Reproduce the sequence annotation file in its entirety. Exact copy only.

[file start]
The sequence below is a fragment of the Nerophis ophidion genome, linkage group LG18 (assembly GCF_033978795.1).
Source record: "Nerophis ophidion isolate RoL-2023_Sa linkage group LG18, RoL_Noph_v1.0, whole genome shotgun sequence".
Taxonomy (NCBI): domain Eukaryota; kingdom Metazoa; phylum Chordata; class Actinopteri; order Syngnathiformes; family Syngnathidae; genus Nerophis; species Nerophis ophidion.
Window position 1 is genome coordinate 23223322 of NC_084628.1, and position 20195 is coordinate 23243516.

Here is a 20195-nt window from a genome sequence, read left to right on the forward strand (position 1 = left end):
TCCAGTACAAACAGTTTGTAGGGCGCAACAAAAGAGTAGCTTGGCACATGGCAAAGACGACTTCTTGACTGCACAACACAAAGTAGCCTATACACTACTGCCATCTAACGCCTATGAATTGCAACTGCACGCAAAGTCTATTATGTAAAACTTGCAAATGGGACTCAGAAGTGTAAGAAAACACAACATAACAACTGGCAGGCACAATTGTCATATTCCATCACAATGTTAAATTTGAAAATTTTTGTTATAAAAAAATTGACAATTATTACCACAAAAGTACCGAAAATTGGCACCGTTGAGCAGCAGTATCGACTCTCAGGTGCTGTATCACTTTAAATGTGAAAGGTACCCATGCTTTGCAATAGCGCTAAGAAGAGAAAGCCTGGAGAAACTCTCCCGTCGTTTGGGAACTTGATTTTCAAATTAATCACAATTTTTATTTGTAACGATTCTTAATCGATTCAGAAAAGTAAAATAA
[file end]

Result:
The sequence below is a fragment of the Nerophis ophidion genome, linkage group LG18 (assembly GCF_033978795.1).
Source record: "Nerophis ophidion isolate RoL-2023_Sa linkage group LG18, RoL_Noph_v1.0, whole genome shotgun sequence".
Taxonomy (NCBI): domain Eukaryota; kingdom Metazoa; phylum Chordata; class Actinopteri; order Syngnathiformes; family Syngnathidae; genus Nerophis; species Nerophis ophidion.
Window position 1 is genome coordinate 23223322 of NC_084628.1, and position 20195 is coordinate 23243516.

Here is a 20195-nt window from a genome sequence, read left to right on the forward strand (position 1 = left end):
TCCAGTACAAACAGTTTGTAGGGCGCAACAAAAGAGTAGCTTGGCACATGGCAAAGACGACTTCTTGACTGCACAACACAAAGTAGCCTATACACTACTGCCATCTAACGCCTATGAATTGCAACTGCACGCAAAGTCTATTATGTAAAACTTGCAAATGGGACTCAGAAGTGTAAGAAAACACAACATAACAACTGGCAGGCACAATTGTCATATTCCATCACAATGTTAAATTTGAAAATTTTTGTTATAAAAAAATTGACAATTATTACCACAAAAGTACCGAAAATTGGCACCGTTGAGCAGCAGTATCGACTCTCAGGTGCTGTATCACTTTAAATGTGAAAGGTACCCATGCTTTGCAATAGCGCTAAGAAGAGAAAGCCTGGAGAAACTCTCCCGTCGTTTGGGAACTTGATTTTCAAATTAATCACAATTTTTATTTGTAACGATTCTTAATCGATTCAGAAAAGTAAAATAA